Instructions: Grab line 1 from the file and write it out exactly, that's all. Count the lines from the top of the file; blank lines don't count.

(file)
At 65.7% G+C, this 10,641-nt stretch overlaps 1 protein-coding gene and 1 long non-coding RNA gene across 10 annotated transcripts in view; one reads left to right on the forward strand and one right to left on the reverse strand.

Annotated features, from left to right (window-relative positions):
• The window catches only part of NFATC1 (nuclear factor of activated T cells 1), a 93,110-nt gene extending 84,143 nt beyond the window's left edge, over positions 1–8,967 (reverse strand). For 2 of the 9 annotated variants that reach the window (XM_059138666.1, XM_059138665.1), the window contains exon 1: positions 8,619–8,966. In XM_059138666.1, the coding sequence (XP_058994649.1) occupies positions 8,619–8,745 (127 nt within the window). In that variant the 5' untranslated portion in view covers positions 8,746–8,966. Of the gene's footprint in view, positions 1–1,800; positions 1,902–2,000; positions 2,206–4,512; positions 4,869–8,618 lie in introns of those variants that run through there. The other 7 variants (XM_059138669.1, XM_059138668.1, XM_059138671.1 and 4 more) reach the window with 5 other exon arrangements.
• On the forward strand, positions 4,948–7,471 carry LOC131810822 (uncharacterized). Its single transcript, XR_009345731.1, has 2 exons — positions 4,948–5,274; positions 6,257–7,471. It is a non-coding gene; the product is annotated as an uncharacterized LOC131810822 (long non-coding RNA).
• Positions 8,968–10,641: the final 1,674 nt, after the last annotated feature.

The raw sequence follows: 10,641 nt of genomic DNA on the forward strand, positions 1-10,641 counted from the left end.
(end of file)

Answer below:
At 65.7% G+C, this 10,641-nt stretch overlaps 1 protein-coding gene and 1 long non-coding RNA gene across 10 annotated transcripts in view; one reads left to right on the forward strand and one right to left on the reverse strand.